Exploring how urban manufacturers and cultural producers have adapted and survived in high-cost inner cities.
Despite decades of re-structuring, small manufacturing and cultural production has persisted in inner-urban areas. This research examines how cultural manufacturers have adapted to inform a more progressive approach to urban and cultural policy.Declan Martin
In response to overseas competition and fluctuating macroeconomic conditions, manufacturing in developed cities has progressively shifted toward less trade-exposed activities, most of which have connections to the cultural industries.
These activities include production that is difficult to outsource due to time sensitivities and transportation issues (e.g. architectural interiors, event installations and sets), as well as production that requires place-based cultural knowledge (e.g. specialty printing, fashion clothing, jewellery, furniture and crafts). This type of production, defined as cultural manufacturing, is typically carried out by small-to-medium enterprises with varied labour demands and limited internal capacities. Consequently, cultural manufacturers seek out inner-city industrial spaces proximate to specialist workers and markets. In the context of high-cost cities, these locational preferences conflict with land use policy that rezones inner-ring industrial space and plans for industry on the suburban fringe.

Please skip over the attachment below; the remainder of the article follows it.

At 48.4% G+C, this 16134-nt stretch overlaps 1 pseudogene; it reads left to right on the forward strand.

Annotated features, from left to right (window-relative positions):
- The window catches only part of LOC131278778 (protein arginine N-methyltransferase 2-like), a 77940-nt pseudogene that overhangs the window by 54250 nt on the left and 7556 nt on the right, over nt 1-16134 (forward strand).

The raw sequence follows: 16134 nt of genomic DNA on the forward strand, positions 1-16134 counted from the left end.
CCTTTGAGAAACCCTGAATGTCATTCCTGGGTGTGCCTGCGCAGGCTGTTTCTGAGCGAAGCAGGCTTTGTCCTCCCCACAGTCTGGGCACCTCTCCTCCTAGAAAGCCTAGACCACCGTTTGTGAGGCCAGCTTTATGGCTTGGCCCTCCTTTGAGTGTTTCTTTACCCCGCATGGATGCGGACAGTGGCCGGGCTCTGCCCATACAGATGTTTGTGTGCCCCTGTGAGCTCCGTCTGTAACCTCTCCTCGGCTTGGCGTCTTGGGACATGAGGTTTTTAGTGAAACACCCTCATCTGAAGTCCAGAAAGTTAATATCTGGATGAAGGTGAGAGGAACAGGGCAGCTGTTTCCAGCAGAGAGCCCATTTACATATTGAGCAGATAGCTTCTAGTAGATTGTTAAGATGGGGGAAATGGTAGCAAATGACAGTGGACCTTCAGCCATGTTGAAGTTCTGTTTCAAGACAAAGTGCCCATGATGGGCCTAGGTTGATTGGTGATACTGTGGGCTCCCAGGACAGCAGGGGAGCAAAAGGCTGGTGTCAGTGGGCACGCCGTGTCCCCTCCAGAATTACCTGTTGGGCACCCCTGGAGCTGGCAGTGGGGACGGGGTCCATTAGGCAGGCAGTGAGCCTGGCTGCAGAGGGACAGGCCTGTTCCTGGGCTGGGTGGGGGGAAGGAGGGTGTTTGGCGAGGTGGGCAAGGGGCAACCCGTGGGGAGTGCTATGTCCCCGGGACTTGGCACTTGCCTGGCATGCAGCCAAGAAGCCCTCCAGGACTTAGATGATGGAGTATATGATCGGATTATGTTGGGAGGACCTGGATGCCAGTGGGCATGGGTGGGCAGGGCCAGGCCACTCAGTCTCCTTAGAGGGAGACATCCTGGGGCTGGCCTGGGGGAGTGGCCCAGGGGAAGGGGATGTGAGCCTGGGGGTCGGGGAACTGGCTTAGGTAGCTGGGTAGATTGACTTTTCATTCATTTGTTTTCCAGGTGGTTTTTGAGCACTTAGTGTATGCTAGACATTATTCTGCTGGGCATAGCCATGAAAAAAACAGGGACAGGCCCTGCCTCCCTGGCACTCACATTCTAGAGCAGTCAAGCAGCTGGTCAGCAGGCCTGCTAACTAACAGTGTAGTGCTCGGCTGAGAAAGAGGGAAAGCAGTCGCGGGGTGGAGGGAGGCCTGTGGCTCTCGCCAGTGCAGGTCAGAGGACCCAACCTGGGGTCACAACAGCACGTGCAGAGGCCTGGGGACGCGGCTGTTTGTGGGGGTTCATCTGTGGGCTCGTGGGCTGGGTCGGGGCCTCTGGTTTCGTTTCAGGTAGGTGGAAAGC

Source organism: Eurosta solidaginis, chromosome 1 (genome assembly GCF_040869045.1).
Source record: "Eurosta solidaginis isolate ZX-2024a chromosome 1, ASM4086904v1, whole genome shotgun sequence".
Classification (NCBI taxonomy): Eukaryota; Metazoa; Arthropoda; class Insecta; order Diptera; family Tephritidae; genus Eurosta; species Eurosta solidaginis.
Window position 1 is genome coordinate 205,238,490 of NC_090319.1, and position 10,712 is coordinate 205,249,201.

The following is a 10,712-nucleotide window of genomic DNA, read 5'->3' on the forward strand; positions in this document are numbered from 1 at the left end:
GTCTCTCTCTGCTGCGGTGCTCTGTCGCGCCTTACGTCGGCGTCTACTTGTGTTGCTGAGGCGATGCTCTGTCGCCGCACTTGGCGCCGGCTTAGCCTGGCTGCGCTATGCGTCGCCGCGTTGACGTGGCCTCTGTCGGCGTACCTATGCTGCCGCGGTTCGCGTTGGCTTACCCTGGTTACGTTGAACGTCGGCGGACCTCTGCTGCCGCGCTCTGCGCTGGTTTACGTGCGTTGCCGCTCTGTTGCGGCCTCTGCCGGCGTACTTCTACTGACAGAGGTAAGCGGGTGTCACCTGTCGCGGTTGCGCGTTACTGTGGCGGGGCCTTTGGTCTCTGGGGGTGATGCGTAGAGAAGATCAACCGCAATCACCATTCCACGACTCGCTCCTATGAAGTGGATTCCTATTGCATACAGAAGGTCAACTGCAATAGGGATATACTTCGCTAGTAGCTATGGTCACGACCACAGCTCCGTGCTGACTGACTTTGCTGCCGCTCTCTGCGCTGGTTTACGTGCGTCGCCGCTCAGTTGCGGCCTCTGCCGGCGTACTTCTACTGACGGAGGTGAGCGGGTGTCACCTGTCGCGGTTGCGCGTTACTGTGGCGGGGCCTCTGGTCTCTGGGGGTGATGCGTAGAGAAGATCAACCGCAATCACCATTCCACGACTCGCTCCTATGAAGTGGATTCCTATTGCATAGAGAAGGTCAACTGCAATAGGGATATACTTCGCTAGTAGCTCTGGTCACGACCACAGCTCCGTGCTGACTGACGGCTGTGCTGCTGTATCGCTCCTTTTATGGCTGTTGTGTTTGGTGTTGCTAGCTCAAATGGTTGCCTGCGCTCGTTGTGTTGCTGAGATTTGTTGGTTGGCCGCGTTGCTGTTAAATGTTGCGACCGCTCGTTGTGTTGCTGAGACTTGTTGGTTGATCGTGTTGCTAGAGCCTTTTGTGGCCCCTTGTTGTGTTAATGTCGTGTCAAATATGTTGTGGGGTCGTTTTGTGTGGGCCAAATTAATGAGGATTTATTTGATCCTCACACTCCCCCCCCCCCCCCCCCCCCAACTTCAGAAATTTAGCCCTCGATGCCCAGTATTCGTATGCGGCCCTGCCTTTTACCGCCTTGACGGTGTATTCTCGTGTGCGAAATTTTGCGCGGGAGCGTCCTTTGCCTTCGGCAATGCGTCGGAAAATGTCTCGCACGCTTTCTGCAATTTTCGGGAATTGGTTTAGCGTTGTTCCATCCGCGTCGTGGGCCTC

This research explores these tensions focusing on:
- how industrial zoning affects intra-urban clustering patterns
- how cultural manufacturers have adapted to remain in the central city. The aim is to highlight the complex spatial logics of industries operating at the interface of knowledge-based services and manufacturing frequently overlooked in urban policy and scholarship.